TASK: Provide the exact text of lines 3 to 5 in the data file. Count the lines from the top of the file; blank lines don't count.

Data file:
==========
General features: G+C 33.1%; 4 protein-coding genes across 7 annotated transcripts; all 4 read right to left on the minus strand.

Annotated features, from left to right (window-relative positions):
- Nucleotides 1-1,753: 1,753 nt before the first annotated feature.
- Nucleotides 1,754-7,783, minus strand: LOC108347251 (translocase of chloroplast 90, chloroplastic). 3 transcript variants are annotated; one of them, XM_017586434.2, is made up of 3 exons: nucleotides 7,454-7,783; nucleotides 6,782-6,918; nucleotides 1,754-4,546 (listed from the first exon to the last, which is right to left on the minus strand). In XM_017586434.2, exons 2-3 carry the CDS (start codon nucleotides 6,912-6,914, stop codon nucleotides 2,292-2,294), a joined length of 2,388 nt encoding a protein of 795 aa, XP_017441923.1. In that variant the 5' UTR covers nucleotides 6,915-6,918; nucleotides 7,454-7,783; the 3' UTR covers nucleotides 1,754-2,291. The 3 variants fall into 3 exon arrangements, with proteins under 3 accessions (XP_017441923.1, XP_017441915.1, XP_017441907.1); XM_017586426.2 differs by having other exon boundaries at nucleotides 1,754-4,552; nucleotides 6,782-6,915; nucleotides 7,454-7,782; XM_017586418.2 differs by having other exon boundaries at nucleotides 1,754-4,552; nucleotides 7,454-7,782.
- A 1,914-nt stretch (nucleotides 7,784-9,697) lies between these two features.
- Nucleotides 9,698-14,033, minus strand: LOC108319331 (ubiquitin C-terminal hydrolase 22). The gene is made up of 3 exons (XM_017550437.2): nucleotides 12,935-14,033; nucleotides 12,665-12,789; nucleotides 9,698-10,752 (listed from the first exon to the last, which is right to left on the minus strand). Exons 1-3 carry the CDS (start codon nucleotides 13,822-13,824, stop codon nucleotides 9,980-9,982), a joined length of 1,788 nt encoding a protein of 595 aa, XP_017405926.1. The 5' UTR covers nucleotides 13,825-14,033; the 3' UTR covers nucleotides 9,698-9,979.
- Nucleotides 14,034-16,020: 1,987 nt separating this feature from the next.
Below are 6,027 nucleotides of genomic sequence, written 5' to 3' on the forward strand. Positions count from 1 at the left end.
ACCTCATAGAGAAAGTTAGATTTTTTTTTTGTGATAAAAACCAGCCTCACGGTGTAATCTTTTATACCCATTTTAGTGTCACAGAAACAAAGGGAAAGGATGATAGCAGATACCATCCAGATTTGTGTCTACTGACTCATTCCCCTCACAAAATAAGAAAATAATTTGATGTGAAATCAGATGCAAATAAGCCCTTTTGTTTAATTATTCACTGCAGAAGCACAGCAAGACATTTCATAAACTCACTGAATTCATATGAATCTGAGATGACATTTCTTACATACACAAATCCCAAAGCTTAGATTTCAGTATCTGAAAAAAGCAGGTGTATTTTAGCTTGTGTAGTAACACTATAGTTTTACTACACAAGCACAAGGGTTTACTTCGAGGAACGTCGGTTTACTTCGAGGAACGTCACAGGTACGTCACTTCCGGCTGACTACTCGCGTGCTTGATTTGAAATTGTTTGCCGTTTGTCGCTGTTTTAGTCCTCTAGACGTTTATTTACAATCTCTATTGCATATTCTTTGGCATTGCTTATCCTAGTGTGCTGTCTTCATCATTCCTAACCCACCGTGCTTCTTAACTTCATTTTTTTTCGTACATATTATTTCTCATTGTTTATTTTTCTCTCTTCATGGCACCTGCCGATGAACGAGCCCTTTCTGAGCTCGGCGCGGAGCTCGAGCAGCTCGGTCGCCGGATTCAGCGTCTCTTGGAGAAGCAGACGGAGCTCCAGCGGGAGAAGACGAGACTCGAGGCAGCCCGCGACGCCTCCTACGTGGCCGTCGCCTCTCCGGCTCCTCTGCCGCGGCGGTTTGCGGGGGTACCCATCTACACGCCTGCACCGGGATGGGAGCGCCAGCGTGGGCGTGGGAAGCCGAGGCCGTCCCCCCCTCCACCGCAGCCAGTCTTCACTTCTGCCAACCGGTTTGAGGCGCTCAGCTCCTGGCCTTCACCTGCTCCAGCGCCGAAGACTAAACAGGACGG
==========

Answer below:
- Nucleotides 1-1,753: 1,753 nt before the first annotated feature.
- Nucleotides 1,754-7,783, minus strand: LOC108347251 (translocase of chloroplast 90, chloroplastic). 3 transcript variants are annotated; one of them, XM_017586434.2, is made up of 3 exons: nucleotides 7,454-7,783; nucleotides 6,782-6,918; nucleotides 1,754-4,546 (listed from the first exon to the last, which is right to left on the minus strand). In XM_017586434.2, exons 2-3 carry the CDS (start codon nucleotides 6,912-6,914, stop codon nucleotides 2,292-2,294), a joined length of 2,388 nt encoding a protein of 795 aa, XP_017441923.1. In that variant the 5' UTR covers nucleotides 6,915-6,918; nucleotides 7,454-7,783; the 3' UTR covers nucleotides 1,754-2,291. The 3 variants fall into 3 exon arrangements, with proteins under 3 accessions (XP_017441923.1, XP_017441915.1, XP_017441907.1); XM_017586426.2 differs by having other exon boundaries at nucleotides 1,754-4,552; nucleotides 6,782-6,915; nucleotides 7,454-7,782; XM_017586418.2 differs by having other exon boundaries at nucleotides 1,754-4,552; nucleotides 7,454-7,782.
- A 1,914-nt stretch (nucleotides 7,784-9,697) lies between these two features.